How Frustrations leads to Violence

FrustrationWe see a lot of violence in the world and I think most of us realize things would be better if we could reduce it. We see children murdering school mates, workers murdering fellow employees, soldiers killing civilians and, of course, possibly the worst of all, terrorists trying and sometimes succeeding in murdering large numbers of innocents.

But there are small, unpublicized fits of rage around us everyday. Driving too aggressively, punching a spouse, verbally abusing a child, vicious exchanges with coworkers, and countless others.

Where does all this rage come from? Is it natural and even healthy? Can anything be done to stop it?

I’m certain that I don’t know all the answers but it seems to me that a much of the anger and impetus to violence that I feel stems from frustration. When I’m trying to get something done and fail. Modern society has foisted a lot of frustration upon us from trying to navigate an automated phone system to making the computer work properly. I’m a teacher and not being able to get a point across to a student is tremendously frustrating and I have to stem my anger and even rage. Why aren’t they understanding? What’s wrong with them? Maybe something is wrong with me because I can’t teach properly? Anger rises. Of course, I manage to calm myself and keep cool. I find another way to deliver my message but I can’t deny the anger the boils inside when I’m frustrated.

Again, I’m not in the psychiatric field but it seems clear that people who end up perpetrating violent acts have navigated from frustration, to anger, and eventually to violence. Think back to the last time you got angry and what instigated the incident or perhaps the last time you lashed out violently even if only to kick the door or smack the table.

I can’t discount mental illness of course and that certainly is responsible for some of the violence but I’m talking about people without brain damage who are somehow brought to a boiling rage. Do you know someone prone to anger to violence? What sort of activity precipitates their explosion?

I doubt the concept of a link between frustration and violence is much of a revelation or anything but what I do think is that if we can decrease general, daily frustrations we might well see a decrease in violence as well.

So, how to decrease frustration? I think the one way is to simply try and come up with logical, critically thought out systems for doing business. If the system is as straight-forward as possible then there is less frustration and, hopefully less violence. One thing we read about in the news is smart traffic systems so that we spend less time in traffic delayed by lights that are not well timed. I don’t know about you but I find traffic to be one of the most frustrating events of my life and I only travel ten minutes to work! Even a simple system of storing things in their proper place so that things can be found. Systems for accomplishing repetitive tasks at the office so that they are always done.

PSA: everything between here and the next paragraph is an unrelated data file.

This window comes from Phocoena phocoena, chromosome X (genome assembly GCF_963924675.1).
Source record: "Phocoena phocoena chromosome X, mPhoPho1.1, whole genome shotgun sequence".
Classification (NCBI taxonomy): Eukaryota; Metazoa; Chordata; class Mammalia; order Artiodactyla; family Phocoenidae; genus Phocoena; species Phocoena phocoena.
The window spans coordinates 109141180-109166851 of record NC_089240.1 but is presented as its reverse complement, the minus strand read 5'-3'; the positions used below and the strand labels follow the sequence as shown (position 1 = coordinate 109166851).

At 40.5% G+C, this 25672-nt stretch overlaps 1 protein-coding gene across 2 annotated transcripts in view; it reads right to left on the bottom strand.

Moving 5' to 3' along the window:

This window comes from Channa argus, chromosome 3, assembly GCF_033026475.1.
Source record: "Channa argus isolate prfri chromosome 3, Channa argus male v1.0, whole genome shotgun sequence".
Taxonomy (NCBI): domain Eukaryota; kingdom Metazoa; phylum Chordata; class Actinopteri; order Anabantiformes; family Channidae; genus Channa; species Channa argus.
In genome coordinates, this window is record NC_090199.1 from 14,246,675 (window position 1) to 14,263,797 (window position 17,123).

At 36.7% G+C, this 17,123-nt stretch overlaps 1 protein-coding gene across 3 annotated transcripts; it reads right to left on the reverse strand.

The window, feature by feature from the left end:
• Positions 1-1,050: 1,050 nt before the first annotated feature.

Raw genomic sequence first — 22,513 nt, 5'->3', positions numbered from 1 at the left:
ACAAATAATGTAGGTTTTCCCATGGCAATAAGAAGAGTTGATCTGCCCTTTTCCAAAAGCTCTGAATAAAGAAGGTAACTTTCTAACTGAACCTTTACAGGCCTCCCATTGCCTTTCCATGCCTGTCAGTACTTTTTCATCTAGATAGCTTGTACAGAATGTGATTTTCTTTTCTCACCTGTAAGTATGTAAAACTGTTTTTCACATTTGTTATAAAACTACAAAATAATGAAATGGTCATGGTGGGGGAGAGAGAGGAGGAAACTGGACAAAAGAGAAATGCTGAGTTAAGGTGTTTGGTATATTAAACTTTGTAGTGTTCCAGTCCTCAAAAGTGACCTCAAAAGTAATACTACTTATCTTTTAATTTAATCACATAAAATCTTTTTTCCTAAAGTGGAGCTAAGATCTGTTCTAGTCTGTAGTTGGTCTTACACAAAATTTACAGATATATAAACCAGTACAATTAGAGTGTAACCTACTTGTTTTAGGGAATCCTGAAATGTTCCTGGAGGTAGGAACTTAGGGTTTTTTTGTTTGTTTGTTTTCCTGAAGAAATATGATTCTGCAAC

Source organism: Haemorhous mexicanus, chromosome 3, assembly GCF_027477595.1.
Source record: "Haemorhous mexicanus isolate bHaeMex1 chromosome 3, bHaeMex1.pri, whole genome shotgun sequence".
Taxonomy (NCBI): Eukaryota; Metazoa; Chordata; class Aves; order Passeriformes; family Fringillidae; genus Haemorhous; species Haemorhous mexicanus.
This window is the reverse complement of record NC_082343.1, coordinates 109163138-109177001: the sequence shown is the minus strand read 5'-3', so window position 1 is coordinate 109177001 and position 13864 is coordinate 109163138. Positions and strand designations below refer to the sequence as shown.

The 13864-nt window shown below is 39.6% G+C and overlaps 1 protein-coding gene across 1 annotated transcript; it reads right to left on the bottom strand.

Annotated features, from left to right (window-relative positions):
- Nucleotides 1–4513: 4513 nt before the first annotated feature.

Also, this applies to foreign nations that oppose the United States. We should think of policies that empower these nations and their citizens. Terrorist nations seem to be made up primarily of oppressive governments where you will end up with an angry and frustrated population. This anger is often misdirected towards the U.S. but that is the nature of rage. I’m not sure we can change the governments of foreign countries but the spread of democratic republics which allow citizens to have a say in their government can’t be a bad thing.

Think back about how pleased you were when a new system replaced an inefficient one and you could now do something with more ease. Instant hot water for my tea is a nice one but there are plenty of innovations that help with daily life the problem is that too often thing are unleashed without enough critical analysis of how to make them work most efficiently.

I think I’m probably just sort of rambling at this point but the next time you find yourself on a project try to remember to think it through and test it thoroughly before releasing it on the general population. You never know. You might just save a life or at least prevent someone from hurting their foot when they kick the nearest solid object.

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Tom Liberman
Sword and Sorcery fantasy with a Libertarian Twist

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